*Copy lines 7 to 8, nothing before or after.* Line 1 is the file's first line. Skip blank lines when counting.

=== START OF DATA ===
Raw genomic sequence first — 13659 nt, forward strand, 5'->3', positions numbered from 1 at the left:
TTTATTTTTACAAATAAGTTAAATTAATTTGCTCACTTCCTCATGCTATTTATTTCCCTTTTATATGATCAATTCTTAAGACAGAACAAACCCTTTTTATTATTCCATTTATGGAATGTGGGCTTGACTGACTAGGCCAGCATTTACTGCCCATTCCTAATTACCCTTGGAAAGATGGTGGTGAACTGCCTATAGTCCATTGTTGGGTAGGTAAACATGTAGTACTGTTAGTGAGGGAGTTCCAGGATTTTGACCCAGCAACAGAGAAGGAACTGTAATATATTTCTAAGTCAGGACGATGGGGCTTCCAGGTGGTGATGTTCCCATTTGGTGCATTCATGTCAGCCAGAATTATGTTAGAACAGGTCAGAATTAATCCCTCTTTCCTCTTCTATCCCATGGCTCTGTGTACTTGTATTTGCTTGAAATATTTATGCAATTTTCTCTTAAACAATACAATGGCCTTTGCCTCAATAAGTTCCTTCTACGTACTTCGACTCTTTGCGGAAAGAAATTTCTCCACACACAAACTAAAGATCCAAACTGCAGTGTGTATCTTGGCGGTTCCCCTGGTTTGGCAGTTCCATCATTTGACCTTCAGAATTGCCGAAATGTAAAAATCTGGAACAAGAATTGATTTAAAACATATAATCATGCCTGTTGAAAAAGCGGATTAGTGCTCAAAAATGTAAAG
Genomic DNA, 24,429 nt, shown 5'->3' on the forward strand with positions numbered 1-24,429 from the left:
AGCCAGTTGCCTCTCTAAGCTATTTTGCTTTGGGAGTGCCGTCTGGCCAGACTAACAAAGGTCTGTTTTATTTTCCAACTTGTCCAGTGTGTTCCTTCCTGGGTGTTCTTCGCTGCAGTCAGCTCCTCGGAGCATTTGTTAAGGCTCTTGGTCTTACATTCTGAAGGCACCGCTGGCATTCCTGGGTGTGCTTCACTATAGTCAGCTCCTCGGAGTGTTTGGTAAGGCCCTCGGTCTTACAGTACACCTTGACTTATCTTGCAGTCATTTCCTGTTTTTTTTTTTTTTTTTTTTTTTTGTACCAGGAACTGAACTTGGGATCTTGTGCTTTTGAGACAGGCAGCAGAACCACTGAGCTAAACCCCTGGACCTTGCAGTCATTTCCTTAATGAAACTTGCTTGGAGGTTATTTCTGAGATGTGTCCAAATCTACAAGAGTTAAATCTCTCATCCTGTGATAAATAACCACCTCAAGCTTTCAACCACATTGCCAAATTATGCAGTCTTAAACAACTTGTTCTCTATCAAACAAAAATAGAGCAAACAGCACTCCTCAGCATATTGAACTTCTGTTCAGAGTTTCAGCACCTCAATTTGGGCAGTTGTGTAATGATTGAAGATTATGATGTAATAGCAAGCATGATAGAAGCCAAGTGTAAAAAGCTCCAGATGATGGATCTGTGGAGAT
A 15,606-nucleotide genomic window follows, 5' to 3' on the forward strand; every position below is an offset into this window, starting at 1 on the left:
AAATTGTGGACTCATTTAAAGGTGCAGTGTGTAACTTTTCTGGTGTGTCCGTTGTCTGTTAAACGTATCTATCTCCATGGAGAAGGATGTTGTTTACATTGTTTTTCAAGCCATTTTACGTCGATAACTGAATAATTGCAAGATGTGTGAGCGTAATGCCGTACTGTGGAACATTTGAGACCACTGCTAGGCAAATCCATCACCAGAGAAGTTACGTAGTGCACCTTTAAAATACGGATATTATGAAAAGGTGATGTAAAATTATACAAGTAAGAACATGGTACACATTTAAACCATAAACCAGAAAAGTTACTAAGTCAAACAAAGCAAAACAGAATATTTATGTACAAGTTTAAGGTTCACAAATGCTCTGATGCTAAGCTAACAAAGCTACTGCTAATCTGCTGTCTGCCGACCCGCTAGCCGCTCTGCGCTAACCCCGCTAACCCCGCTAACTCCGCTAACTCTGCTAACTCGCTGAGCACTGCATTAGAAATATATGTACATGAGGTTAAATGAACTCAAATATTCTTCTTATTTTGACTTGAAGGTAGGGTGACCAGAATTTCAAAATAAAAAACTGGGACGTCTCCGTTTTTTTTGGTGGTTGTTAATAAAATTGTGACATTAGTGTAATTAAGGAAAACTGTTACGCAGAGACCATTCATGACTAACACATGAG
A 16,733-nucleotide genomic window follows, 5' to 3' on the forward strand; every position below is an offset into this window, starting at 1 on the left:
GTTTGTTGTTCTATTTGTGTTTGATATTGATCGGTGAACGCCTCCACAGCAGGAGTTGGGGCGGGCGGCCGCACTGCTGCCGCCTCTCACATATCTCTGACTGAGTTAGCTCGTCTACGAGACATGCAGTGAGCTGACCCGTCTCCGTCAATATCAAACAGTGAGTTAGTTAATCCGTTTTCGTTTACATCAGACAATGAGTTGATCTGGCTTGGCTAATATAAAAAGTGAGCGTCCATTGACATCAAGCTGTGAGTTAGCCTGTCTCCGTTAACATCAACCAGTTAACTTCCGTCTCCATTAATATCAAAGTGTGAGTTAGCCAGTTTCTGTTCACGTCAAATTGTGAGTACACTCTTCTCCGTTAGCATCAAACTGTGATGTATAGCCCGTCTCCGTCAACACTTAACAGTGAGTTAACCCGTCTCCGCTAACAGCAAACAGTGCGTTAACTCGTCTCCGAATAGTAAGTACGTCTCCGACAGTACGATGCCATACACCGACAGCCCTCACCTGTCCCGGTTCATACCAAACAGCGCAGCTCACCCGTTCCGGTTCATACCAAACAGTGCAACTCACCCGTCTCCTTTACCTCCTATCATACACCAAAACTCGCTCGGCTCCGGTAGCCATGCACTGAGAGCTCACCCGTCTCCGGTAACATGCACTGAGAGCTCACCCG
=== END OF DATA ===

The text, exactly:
A 16,733-nucleotide genomic window follows, 5' to 3' on the forward strand; every position below is an offset into this window, starting at 1 on the left:
GTTTGTTGTTCTATTTGTGTTTGATATTGATCGGTGAACGCCTCCACAGCAGGAGTTGGGGCGGGCGGCCGCACTGCTGCCGCCTCTCACATATCTCTGACTGAGTTAGCTCGTCTACGAGACATGCAGTGAGCTGACCCGTCTCCGTCAATATCAAACAGTGAGTTAGTTAATCCGTTTTCGTTTACATCAGACAATGAGTTGATCTGGCTTGGCTAATATAAAAAGTGAGCGTCCATTGACATCAAGCTGTGAGTTAGCCTGTCTCCGTTAACATCAACCAGTTAACTTCCGTCTCCATTAATATCAAAGTGTGAGTTAGCCAGTTTCTGTTCACGTCAAATTGTGAGTACACTCTTCTCCGTTAGCATCAAACTGTGATGTATAGCCCGTCTCCGTCAACACTTAACAGTGAGTTAACCCGTCTCCGCTAACAGCAAACAGTGCGTTAACTCGTCTCCGAATAGTAAGTACGTCTCCGACAGTACGATGCCATACACCGACAGCCCTCACCTGTCCCGGTTCATACCAAACAGCGCAGCTCACCCGTTCCGGTTCATACCAAACAGTGCAACTCACCCGTCTCCTTTACCTCCTATCATACACCAAAACTCGCTCGGCTCCGGTAGCCATGCACTGAGAGCTCACCCGTCTCCGGTAACATGCACTGAGAGCTCACCCG